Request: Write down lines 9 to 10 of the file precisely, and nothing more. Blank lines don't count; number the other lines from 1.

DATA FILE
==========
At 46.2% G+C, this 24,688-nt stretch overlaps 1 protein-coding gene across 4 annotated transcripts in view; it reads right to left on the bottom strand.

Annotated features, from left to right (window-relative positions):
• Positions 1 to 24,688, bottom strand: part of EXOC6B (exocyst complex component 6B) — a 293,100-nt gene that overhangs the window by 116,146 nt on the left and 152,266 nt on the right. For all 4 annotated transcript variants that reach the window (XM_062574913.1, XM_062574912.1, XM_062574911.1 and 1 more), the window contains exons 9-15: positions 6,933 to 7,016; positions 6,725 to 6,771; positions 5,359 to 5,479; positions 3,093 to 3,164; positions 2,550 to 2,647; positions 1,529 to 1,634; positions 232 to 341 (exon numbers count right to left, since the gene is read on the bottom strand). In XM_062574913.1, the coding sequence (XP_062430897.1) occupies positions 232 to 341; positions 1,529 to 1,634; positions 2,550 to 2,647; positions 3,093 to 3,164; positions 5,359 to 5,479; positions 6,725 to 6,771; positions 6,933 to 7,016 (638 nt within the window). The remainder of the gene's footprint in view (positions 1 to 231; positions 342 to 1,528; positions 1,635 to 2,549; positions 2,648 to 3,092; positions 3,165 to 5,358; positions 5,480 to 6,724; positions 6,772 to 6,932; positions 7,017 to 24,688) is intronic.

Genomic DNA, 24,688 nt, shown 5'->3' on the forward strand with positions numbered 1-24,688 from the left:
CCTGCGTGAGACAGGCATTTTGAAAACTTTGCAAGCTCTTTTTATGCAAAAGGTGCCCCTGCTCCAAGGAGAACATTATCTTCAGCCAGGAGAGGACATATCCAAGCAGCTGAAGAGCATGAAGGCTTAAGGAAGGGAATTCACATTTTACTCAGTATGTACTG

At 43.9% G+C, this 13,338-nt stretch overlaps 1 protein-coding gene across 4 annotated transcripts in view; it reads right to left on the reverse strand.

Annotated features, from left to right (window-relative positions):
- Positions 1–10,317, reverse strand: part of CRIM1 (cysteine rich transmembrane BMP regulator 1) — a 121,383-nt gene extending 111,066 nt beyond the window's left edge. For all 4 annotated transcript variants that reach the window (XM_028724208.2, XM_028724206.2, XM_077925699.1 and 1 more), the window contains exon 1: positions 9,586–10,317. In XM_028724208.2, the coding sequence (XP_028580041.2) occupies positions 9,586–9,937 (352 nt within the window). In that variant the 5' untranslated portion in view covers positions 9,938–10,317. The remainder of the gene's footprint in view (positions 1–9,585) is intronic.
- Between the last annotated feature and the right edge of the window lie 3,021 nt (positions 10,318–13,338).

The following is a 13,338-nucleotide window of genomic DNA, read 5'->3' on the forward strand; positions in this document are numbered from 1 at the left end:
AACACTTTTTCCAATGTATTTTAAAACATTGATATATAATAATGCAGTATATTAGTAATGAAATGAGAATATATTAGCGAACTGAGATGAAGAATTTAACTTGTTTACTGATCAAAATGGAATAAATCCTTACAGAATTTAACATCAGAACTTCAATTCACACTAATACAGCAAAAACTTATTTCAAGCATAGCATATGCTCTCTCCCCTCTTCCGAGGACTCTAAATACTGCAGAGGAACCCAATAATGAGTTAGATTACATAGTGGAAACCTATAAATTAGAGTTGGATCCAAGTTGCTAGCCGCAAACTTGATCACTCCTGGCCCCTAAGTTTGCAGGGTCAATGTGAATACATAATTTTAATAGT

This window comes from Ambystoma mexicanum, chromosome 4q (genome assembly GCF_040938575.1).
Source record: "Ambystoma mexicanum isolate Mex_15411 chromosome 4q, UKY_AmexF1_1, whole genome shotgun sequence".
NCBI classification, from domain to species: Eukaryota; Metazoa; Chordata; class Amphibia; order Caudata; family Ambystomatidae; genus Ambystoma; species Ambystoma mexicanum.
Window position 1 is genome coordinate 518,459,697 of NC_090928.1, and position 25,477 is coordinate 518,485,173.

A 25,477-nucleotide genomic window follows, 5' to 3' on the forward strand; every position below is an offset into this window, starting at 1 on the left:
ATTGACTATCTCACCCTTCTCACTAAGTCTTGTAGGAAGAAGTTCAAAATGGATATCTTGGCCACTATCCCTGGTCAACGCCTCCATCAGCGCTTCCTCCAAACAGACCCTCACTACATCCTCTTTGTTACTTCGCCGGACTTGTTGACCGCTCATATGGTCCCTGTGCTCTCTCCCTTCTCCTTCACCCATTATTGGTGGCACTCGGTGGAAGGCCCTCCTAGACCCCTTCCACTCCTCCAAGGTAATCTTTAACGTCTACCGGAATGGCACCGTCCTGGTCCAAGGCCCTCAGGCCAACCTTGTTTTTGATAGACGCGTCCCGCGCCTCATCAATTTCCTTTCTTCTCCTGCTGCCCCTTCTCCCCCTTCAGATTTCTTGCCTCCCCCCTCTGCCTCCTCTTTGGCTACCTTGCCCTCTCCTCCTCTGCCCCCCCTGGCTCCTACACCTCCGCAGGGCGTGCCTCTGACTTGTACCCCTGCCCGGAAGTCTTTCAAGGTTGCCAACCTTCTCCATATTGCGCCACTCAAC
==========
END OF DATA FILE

- Between the last annotated feature and the right edge of the window lie 3,021 nt (positions 10,318–13,338).

The following is a 13,338-nucleotide window of genomic DNA, read 5'->3' on the forward strand; positions in this document are numbered from 1 at the left end: